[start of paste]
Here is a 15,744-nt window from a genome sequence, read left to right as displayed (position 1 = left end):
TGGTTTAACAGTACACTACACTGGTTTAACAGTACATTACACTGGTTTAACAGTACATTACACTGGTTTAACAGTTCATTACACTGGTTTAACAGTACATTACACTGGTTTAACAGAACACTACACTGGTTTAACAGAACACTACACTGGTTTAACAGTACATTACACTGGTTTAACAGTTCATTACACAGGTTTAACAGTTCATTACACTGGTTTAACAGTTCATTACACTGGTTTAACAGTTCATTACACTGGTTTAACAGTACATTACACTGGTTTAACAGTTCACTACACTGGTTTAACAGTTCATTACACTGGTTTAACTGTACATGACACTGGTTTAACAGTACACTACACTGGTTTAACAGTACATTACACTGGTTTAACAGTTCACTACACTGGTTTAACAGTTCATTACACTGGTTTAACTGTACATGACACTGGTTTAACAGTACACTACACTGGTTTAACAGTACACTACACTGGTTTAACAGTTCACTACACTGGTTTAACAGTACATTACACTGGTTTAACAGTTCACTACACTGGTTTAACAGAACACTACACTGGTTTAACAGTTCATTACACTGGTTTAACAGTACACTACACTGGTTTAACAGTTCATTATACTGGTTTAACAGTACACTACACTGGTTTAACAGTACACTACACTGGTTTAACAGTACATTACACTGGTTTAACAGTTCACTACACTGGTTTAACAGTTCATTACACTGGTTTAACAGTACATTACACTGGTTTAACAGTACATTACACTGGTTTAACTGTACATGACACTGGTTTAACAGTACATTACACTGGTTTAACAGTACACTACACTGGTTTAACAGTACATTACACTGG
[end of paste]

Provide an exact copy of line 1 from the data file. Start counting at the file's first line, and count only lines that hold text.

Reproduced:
Here is a 15,744-nt window from a genome sequence, read left to right as displayed (position 1 = left end):